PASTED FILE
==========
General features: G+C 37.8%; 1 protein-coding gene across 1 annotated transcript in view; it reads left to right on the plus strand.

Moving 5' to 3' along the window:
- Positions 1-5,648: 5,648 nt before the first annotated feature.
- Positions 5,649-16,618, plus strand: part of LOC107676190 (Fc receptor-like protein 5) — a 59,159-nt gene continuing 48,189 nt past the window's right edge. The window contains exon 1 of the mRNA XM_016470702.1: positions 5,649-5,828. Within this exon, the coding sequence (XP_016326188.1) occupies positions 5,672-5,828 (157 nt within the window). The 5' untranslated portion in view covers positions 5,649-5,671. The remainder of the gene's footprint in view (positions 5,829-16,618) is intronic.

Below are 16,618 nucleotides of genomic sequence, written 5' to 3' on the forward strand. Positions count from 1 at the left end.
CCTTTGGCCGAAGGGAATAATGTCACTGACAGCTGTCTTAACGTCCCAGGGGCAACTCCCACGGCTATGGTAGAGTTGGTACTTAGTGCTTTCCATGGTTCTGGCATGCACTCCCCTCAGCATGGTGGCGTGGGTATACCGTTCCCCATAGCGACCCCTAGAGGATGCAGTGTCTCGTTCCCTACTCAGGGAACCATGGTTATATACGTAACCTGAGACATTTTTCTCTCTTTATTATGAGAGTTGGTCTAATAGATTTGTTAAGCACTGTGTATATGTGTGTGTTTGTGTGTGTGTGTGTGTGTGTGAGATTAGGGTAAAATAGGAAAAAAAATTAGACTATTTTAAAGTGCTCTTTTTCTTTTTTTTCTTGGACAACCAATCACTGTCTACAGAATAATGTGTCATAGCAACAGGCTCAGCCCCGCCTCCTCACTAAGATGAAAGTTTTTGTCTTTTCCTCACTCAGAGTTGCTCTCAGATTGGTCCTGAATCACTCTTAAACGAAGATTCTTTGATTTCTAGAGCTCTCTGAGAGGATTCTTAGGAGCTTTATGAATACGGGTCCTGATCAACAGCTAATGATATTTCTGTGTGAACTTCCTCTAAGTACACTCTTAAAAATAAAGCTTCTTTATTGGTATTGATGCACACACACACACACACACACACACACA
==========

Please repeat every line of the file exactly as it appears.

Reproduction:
General features: G+C 37.8%; 1 protein-coding gene across 1 annotated transcript in view; it reads left to right on the plus strand.

Moving 5' to 3' along the window:
- Positions 1-5,648: 5,648 nt before the first annotated feature.
- Positions 5,649-16,618, plus strand: part of LOC107676190 (Fc receptor-like protein 5) — a 59,159-nt gene continuing 48,189 nt past the window's right edge. The window contains exon 1 of the mRNA XM_016470702.1: positions 5,649-5,828. Within this exon, the coding sequence (XP_016326188.1) occupies positions 5,672-5,828 (157 nt within the window). The 5' untranslated portion in view covers positions 5,649-5,671. The remainder of the gene's footprint in view (positions 5,829-16,618) is intronic.

Below are 16,618 nucleotides of genomic sequence, written 5' to 3' on the forward strand. Positions count from 1 at the left end.
CCTTTGGCCGAAGGGAATAATGTCACTGACAGCTGTCTTAACGTCCCAGGGGCAACTCCCACGGCTATGGTAGAGTTGGTACTTAGTGCTTTCCATGGTTCTGGCATGCACTCCCCTCAGCATGGTGGCGTGGGTATACCGTTCCCCATAGCGACCCCTAGAGGATGCAGTGTCTCGTTCCCTACTCAGGGAACCATGGTTATATACGTAACCTGAGACATTTTTCTCTCTTTATTATGAGAGTTGGTCTAATAGATTTGTTAAGCACTGTGTATATGTGTGTGTTTGTGTGTGTGTGTGTGTGTGTGAGATTAGGGTAAAATAGGAAAAAAAATTAGACTATTTTAAAGTGCTCTTTTTCTTTTTTTTCTTGGACAACCAATCACTGTCTACAGAATAATGTGTCATAGCAACAGGCTCAGCCCCGCCTCCTCACTAAGATGAAAGTTTTTGTCTTTTCCTCACTCAGAGTTGCTCTCAGATTGGTCCTGAATCACTCTTAAACGAAGATTCTTTGATTTCTAGAGCTCTCTGAGAGGATTCTTAGGAGCTTTATGAATACGGGTCCTGATCAACAGCTAATGATATTTCTGTGTGAACTTCCTCTAAGTACACTCTTAAAAATAAAGCTTCTTTATTGGTATTGATGCACACACACACACACACACACACACACA